For adventure brands such as Columbia, the pandemic proved a somewhat fruitful time with outdoor exploration being more or less the only activity which allowed the public to exercise whilst also respecting social distancing. They saw the situation as a massive opportunity to bring new and younger consumers to the table, and this is reflected in the expansion of their winter outerwear collection. They’ve created a range that is not only suitable for those that enjoy hiking or snowboarding, but which also appeals to the emerging urban active consumers that are eager to seek out micro adventures. As Yoann Patural, European Merchandising Manager, explains, “we really worked hard to inject a lot of inspiring products in that range in Puffers, Sherpa fleeces, and insulated jackets for all consumers who wanted to have a piece of the outdoors with them anytime, anywhere.”
High-End Technical Gear
At the other end of the spectrum, the need for high-end touring outerwear is still palpable. Recent winters have seen a boom in snowboarders venturing into new locations, due in part to the more readily available and higher quality backcountry touring equipment but also, in part, to a cultural change in which there is now an accepted norm that backcountry is here for all to enjoy rather than it being the specialist activity it was potentially once viewed as. This has increased furthermore during the 20/21 season with a number of resorts opening but with their lift operations remaining closed leaving snowboarders no other choice but to don a splitboard and head off piste to go riding.
For Arc’teryx, their Procline & Shashka Stretch ranges are set to be an extension of their already extensive offering of backcountry friendly gear, “in recognition of an ongoing explosion of interest in that realm” explains Senior Product Designer Sarah Wallace. The collection is a new performance proposition, offering a differently weighted prioritisation of breathability and protection. Built entirely out of Gore Infinium, it offers excellent breathability with good weather protection. To complement the performance attributes of the materials, both jackets and pants have been designed with generously long vent zippers for quickly shedding heat build-up.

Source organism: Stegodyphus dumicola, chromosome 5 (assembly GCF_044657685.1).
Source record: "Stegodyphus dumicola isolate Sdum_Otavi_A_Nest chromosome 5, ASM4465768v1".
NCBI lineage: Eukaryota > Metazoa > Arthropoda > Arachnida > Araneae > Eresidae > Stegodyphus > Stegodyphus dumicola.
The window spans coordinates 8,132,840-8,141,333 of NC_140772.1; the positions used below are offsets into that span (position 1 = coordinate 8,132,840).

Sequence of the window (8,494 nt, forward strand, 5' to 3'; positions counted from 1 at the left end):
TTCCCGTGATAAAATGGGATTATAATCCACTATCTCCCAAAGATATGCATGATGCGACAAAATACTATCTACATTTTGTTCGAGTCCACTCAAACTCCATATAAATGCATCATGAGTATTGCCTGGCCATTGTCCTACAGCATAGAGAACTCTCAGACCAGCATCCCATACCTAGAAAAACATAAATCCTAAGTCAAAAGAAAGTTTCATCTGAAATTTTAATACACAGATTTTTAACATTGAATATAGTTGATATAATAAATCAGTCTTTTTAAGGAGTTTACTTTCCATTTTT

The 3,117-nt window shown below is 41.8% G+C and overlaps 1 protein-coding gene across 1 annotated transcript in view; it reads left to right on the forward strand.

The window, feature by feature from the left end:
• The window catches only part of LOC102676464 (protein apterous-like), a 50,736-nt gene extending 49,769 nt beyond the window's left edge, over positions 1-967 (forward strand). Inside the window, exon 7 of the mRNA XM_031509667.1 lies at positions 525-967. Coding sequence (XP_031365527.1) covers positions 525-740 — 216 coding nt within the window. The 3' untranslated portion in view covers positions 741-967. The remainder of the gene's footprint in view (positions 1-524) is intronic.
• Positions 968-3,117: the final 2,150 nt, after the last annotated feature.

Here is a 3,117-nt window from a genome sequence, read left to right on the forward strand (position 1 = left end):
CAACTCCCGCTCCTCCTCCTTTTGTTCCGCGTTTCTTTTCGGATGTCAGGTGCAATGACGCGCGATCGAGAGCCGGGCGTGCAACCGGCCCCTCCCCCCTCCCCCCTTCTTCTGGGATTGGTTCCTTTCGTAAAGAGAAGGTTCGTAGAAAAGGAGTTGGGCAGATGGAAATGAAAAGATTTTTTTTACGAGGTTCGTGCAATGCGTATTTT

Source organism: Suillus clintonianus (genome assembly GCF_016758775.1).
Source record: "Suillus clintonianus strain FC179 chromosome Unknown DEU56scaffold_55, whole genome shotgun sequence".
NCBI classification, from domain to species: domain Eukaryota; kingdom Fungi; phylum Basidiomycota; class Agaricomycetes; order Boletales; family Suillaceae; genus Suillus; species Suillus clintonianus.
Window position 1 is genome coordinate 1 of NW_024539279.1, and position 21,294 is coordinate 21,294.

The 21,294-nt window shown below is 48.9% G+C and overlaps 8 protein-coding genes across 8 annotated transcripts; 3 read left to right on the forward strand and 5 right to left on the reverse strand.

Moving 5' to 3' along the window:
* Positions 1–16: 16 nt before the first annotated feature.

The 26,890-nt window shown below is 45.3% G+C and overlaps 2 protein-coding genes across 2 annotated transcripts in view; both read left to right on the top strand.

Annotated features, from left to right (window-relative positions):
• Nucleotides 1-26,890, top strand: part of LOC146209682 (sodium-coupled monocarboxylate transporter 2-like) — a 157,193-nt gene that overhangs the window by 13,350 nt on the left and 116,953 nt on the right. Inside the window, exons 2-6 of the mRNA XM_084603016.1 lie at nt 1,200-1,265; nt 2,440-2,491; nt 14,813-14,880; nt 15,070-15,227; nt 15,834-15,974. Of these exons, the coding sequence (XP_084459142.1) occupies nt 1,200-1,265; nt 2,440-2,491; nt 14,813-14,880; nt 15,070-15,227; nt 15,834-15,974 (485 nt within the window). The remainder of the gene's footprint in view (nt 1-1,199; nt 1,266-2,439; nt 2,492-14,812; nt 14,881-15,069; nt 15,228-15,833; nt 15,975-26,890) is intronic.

FW are staying true to their premium positioning with a collection that successfully combines high-end backcountry functionality with their signature, understated aesthetic. Their MANIFEST Tour 3-Layer Jacket and Bib, boasts premium waterproofing, breathability and stretch characteristics in a modern cut with minimalist branding.
Black Diamond’s BoundaryLine Mapped Jacket, a carry-over product, includes EMPEL Technology for sustainable water-repellency, alongside the brand’s own BD.dry Technology waterproof/breathable/windproof solution, which is engineered to shield you from whatever the weather holds.
Patagonia’s touring garments have been refined to suit the hardiest of mountain dwellers with 100% waterproof 3-layer stretch (54% recycled face) fabric and H2No® Performance Standard featuring in their Stormstide jacket. Innovative modifications such as extra degrees of hip and knee articulation in their Upstride and Stormstride pants cement their purpose as products for those going the distance.